"Selma" director Ava DuVernay says Republicans are to blame for a 1994 crime bill blamed for driving mass incarceration.

DuVernay, who just wrapped up "The 13th," a documentary about systemic racism and the oppression of African Americans in the United States, spoke at length in an interview published Tuesday by The Cut about the reasons a disproportionate amount of black males end up in prison. The director said the 1994 Violent Crime Control and Law Enforcement Act, which many have argued accelerated mass incarceration, was the fault of a pro-law and order political climate pushed by the GOP.

"That crime bill was a direct result of the Republican administrations before it," DuVernay said. "It was overreach triggered by other, previous overreaching. Many of the analysts that we talked to for the documentary pointed out that you couldn’t run without running on crime. And you had to be tougher than the next guy, so you get this bill that the president apologizes for a couple decades later."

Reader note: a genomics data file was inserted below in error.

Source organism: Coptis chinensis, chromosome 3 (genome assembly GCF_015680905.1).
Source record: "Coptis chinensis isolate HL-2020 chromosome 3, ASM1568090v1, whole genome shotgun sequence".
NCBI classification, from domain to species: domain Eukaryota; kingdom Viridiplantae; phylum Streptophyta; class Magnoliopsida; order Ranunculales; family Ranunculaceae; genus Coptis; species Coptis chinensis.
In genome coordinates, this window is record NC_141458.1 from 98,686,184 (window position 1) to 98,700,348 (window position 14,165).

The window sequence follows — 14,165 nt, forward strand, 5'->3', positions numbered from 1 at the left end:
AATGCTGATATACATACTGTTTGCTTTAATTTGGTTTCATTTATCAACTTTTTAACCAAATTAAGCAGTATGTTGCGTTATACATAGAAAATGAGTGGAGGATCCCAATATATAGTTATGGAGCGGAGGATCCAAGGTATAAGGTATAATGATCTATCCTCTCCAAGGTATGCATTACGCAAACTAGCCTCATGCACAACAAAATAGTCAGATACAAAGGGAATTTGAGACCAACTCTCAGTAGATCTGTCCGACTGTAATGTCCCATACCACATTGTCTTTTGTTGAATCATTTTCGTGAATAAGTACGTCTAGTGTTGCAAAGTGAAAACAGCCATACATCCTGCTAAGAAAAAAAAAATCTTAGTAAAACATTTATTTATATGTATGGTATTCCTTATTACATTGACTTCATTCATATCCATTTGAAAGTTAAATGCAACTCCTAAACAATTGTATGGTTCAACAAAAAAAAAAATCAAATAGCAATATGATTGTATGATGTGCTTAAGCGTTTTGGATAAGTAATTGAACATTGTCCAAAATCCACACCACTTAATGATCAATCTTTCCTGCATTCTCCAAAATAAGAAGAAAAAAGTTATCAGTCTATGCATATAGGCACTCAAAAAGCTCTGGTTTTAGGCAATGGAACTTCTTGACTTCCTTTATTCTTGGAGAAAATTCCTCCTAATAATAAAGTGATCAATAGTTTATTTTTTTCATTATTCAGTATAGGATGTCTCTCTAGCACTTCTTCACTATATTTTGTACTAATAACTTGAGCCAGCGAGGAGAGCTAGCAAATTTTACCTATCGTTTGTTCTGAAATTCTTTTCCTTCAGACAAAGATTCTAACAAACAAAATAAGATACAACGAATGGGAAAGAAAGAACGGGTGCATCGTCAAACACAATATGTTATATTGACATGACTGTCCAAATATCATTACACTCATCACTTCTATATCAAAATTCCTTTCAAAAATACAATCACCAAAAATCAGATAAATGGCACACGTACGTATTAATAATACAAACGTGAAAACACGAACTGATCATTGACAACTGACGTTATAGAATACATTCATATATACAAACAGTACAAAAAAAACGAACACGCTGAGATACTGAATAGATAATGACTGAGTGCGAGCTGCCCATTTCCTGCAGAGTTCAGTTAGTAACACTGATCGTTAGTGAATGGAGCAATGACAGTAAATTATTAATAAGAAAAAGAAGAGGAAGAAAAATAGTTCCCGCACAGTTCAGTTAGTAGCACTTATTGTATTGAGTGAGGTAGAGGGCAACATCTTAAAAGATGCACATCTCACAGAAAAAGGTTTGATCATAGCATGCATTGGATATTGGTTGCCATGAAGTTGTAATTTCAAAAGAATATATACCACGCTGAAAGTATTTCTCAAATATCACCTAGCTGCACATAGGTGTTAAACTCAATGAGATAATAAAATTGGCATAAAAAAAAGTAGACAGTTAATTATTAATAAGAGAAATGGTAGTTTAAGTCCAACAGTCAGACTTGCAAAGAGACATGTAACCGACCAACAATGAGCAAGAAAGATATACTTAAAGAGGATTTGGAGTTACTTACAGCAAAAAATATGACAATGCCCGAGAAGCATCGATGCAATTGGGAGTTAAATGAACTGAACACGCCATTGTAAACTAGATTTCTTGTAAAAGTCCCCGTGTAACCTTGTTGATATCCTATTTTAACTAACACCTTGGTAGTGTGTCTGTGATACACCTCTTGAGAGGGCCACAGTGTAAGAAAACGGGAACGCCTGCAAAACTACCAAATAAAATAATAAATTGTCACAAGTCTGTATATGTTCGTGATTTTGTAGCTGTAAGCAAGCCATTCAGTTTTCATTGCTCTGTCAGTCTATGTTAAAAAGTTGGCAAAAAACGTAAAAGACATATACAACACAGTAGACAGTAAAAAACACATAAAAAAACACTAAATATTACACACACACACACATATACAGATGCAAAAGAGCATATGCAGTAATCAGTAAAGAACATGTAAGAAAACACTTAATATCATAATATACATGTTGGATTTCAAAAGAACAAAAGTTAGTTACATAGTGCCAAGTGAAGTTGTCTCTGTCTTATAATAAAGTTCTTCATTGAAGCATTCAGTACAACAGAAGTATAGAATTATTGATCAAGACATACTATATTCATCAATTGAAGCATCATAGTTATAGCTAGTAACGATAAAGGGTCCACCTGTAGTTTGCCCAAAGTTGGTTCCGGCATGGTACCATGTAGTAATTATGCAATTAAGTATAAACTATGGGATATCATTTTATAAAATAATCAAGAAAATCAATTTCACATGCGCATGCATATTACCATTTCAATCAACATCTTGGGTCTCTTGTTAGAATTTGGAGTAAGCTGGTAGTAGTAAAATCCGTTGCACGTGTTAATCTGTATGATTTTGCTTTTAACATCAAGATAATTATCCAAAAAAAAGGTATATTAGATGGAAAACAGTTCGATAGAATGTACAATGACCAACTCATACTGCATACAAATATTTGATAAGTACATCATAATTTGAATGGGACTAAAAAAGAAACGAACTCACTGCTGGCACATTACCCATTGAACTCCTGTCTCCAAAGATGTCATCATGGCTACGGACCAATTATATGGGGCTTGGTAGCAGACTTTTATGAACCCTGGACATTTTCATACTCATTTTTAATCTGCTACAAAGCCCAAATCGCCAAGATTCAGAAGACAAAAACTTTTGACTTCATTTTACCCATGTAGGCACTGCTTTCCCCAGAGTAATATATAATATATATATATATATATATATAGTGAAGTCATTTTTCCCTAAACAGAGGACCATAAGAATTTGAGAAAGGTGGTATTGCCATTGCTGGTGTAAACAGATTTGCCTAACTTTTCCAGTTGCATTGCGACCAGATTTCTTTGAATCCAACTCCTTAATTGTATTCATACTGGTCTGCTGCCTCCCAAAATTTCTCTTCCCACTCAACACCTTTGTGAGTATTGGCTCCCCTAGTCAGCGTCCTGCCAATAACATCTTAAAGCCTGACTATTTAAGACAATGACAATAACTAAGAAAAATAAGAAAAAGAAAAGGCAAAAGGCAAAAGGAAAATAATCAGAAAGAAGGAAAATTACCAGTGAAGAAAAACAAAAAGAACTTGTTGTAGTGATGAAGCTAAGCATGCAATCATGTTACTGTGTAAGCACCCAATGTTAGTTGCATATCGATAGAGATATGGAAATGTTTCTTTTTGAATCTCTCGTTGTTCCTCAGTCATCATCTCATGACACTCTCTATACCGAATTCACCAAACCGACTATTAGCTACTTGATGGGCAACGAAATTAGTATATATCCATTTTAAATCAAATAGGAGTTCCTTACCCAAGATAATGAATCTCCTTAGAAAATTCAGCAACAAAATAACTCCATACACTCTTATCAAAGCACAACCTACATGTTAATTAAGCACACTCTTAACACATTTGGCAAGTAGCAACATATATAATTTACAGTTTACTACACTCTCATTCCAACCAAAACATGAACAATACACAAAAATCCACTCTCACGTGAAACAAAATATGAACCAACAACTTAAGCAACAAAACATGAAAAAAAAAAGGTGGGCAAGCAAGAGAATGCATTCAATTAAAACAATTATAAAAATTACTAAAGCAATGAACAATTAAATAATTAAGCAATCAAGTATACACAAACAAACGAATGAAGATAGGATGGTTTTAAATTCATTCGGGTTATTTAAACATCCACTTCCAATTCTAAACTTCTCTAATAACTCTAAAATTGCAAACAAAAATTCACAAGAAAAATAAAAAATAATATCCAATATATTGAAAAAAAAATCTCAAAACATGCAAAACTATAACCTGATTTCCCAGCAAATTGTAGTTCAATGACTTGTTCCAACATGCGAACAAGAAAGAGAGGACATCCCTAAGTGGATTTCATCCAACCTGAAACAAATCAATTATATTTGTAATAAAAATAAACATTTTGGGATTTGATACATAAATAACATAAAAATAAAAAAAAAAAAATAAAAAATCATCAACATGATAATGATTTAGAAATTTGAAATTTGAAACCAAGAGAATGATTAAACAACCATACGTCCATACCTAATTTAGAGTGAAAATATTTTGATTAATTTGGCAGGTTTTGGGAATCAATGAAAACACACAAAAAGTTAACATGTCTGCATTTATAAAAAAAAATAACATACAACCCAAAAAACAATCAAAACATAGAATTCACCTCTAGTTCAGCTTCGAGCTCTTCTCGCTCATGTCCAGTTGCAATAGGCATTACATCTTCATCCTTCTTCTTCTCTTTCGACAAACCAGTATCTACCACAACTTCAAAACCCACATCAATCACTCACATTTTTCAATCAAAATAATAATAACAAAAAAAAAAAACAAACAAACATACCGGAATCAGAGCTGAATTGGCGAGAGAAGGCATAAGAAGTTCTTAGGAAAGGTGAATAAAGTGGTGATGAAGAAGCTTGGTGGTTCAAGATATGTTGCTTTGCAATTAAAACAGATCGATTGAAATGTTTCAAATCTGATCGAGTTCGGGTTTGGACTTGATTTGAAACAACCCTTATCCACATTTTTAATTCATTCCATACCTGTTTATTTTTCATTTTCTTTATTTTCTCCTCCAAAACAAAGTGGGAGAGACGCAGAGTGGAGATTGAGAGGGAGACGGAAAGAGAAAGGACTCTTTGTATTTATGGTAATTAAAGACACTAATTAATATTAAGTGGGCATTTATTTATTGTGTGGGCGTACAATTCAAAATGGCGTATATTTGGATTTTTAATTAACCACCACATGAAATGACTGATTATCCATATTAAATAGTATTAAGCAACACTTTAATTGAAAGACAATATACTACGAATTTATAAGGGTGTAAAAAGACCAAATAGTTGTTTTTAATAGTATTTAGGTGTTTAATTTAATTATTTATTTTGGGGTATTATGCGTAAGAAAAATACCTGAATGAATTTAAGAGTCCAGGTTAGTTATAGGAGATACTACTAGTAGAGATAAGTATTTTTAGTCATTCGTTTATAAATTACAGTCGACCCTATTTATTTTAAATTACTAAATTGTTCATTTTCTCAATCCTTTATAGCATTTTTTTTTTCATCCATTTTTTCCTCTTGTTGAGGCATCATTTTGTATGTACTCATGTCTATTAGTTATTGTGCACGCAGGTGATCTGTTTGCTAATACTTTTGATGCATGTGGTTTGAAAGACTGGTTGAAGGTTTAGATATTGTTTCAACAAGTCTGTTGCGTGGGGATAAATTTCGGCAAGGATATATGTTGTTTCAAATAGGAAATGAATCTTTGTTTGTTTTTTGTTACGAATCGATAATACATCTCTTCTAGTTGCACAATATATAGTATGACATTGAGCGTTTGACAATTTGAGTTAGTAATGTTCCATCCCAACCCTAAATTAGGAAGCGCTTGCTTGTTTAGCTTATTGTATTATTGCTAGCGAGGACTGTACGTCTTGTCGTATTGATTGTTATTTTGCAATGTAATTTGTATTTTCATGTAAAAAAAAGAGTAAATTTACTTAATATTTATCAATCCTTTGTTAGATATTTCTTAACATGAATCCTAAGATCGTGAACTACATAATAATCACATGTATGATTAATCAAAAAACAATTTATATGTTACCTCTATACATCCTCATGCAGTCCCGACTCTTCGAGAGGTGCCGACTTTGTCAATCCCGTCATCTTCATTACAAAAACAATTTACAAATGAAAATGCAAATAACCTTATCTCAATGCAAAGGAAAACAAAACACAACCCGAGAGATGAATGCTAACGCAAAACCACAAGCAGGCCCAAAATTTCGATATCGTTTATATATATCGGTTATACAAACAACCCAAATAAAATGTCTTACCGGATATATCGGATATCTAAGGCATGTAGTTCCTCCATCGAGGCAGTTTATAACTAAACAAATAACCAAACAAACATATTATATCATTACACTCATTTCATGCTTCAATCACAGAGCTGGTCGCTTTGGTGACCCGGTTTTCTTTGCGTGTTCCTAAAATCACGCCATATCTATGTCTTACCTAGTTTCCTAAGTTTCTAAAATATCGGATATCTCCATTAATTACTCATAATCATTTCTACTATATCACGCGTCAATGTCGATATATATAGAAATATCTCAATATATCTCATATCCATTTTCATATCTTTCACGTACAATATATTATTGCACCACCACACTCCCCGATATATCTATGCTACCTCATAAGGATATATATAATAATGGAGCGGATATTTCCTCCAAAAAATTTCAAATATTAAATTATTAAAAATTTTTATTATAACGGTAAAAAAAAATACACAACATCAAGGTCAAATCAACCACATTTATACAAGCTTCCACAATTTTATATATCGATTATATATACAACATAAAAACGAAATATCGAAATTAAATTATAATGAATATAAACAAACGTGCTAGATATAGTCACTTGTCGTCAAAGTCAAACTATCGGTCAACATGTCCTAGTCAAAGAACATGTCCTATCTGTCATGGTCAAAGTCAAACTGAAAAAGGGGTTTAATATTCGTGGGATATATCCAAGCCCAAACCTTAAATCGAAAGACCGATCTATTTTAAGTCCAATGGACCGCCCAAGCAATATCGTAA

DuVernay, who will be the first African American woman to helm a $100 million movie with her upcoming adaptation of Madeleine L'Engle's fantasy novel "A Wrinkle In Time," did not let Democratic President Bill Clinton, who signed the 1994 crime bill, off the hook. She said the bill has affected his legacy.

"[I thought that] he was a cool dude. I was in college and saw him playing the sax on 'Arsenio' and that was about it at that point," DuVernay said when asked her opinion of Clinton when he was first elected. "So much in presidential politics is about the pop-culture presentation of who you are. And Clinton was sold to me as the 'first black president.' 


Former Secretary of State Hillary Clinton has faced alleged guilt by association from critics as a result of her husband's crime bill. At the time, she campaigned on behalf of the bill's passing and made a now controversial reference to African-American "super predators" in the drug trade. Donald Trump's campaign plans to use the bill as an attack line against Clinton and as an opportunity to peel some African-American support away from Democratic party. 

DuVernay said she cannot be swayed that Trump would be a better alternative for black Americans. When asked about what her goals were for the upcoming election, DuVernay was unequivocal: "Making sure Trump’s not elected, by any means necessary."